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Antidiabetic Compounds from Sarracenia purpurea Used Traditionally by the Eeyou Istchee Cree First Nation

Muhammad, Asim, Guerrero-Analco, Jose A., Martineau, Louis C., Musallam, Lina, Madiraju, Padma, Nachar, Abir, Saleem, Ammar, Haddad, Pierre S., Arnason, John T.
Journal of natural products 2012 v.75 no.7 pp. 1284-1288
First Nations, Sarracenia purpurea, Vaccinium, blood glucose, boreal forests, diabetes, enzyme activity, ethnobotany, flavonoids, fractionation, glucose, glucose-6-phosphatase, glycemic effect, glycosides, hepatocytes, inhibitory concentration 50, iridoids, leaves, median effective concentration, mice, myocytes, plant extracts, rats, surveys, Quebec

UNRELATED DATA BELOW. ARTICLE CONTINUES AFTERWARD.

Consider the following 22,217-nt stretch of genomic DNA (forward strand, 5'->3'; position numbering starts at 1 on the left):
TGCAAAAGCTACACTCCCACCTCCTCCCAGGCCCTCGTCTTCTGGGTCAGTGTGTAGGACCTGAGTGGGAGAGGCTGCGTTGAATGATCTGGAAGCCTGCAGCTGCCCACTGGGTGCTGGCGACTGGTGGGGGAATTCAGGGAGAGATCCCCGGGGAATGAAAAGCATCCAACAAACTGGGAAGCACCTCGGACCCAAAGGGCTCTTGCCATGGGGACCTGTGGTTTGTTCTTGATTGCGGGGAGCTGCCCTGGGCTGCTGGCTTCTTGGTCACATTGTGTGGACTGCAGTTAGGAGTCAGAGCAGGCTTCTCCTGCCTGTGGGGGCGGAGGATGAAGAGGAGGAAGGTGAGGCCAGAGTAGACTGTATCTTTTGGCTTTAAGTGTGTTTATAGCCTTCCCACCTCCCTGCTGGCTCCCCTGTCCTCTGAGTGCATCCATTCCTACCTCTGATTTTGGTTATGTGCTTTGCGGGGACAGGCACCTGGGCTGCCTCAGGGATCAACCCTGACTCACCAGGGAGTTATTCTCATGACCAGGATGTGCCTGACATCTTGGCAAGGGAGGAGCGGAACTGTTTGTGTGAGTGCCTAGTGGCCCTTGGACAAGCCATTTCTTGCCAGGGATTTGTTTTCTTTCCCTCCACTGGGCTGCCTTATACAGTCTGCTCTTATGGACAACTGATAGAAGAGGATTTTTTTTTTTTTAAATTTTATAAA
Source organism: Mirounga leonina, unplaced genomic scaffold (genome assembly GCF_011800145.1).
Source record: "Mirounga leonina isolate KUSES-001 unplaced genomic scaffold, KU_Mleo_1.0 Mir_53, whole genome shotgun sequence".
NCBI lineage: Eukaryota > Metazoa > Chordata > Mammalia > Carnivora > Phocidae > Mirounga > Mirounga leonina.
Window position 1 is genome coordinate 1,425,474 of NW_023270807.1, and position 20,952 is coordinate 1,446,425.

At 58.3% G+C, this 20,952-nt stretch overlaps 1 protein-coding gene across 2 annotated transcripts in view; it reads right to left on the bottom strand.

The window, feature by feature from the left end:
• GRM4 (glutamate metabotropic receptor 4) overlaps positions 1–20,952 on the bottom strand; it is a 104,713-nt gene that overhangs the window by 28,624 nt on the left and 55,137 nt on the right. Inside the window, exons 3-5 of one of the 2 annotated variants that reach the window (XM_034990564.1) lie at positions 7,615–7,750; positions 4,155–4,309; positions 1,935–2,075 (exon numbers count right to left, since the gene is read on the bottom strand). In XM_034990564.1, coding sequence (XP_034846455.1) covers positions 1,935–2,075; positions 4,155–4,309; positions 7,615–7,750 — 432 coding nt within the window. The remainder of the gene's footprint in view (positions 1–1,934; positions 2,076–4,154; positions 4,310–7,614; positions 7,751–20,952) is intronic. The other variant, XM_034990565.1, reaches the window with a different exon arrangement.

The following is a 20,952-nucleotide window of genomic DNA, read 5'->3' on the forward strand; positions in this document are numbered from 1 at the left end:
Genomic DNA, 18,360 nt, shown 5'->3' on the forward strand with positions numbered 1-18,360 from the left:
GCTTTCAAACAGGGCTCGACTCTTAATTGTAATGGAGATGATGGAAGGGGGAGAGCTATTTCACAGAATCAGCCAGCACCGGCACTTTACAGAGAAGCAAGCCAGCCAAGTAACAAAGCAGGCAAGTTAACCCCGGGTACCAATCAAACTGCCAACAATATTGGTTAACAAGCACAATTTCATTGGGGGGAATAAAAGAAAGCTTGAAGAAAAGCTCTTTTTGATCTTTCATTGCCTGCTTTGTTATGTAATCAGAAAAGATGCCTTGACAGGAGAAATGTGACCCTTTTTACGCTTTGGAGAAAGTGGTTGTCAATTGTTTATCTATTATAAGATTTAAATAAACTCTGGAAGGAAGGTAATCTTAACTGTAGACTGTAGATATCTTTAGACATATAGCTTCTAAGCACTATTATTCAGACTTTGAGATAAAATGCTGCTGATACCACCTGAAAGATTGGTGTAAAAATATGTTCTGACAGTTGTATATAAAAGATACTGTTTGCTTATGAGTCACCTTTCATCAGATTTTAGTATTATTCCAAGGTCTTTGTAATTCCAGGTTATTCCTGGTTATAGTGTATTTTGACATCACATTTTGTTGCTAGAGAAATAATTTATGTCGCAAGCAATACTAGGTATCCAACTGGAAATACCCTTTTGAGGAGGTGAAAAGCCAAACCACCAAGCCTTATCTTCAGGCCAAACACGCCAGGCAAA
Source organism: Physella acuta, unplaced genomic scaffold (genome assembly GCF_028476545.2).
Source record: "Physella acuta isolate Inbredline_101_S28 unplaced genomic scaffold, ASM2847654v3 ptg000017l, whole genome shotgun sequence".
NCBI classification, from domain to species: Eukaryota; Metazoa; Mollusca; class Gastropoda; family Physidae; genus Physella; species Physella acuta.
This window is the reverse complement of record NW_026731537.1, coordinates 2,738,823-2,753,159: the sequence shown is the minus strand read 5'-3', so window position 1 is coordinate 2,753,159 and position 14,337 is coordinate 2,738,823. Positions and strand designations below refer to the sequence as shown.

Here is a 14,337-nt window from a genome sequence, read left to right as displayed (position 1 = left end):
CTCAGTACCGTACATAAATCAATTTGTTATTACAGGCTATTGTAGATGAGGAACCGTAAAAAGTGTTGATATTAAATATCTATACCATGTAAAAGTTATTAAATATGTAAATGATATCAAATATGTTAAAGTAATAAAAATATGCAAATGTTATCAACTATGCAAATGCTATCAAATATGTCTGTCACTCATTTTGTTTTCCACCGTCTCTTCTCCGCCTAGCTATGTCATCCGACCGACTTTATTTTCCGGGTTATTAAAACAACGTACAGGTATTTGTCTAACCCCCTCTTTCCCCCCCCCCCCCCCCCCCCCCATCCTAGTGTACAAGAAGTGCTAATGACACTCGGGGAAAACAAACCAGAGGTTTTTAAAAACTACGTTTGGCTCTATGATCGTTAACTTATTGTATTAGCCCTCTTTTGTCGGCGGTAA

Through ethnobotanical surveys, the CIHR Team in Aboriginal Antidiabetic Medicines identified 17 boreal forest plants stemming from the pharmacopeia of the Cree First Nations of Eeyou Istchee (James Bay region of Northern Quebec) that were used traditionally against diabetes symptoms. The leaves of Sarracenia purpurea (pitcher plant), one of the identified Cree plants, exhibited marked antidiabetic activity in vitro by stimulating glucose uptake in C2C12 mouse muscle cells and by reducing glucose production in H4IIE rat liver cells. Fractionation guided by glucose uptake in C2C12 cells resulted in the isolation of 11 compounds from this plant extract, including a new phenolic glycoside, flavonoid glycosides, and iridoids. Compounds 6 (isorhamnetin-3-O-glucoside), 8 [kaempferol-3-O-(6″-caffeoylglucoside], and 11 (quercetin-3-O-galactoside) potentiated glucose uptake in vitro, which suggests they represent active principles of S. purpurea (EC₅₀ values of 18.5, 13.8, and 60.5 μM, respectively). This is the first report of potentiation of glucose uptake by compounds 6 and 8, while compound 11 (isolated from Vaccinium vitis) was previously shown to enhance glucose uptake. Treatment of H4IIE liver cells with the new compound 1, 6′-O-caffeoylgoodyeroside, decreased hepatic glucose production by reducing glucose-6-phosphatase enzymatic activity (IC₅₀ = 13.6 μM), which would contribute to lowering glycemia and to the antidiabetic potential of S. purpurea.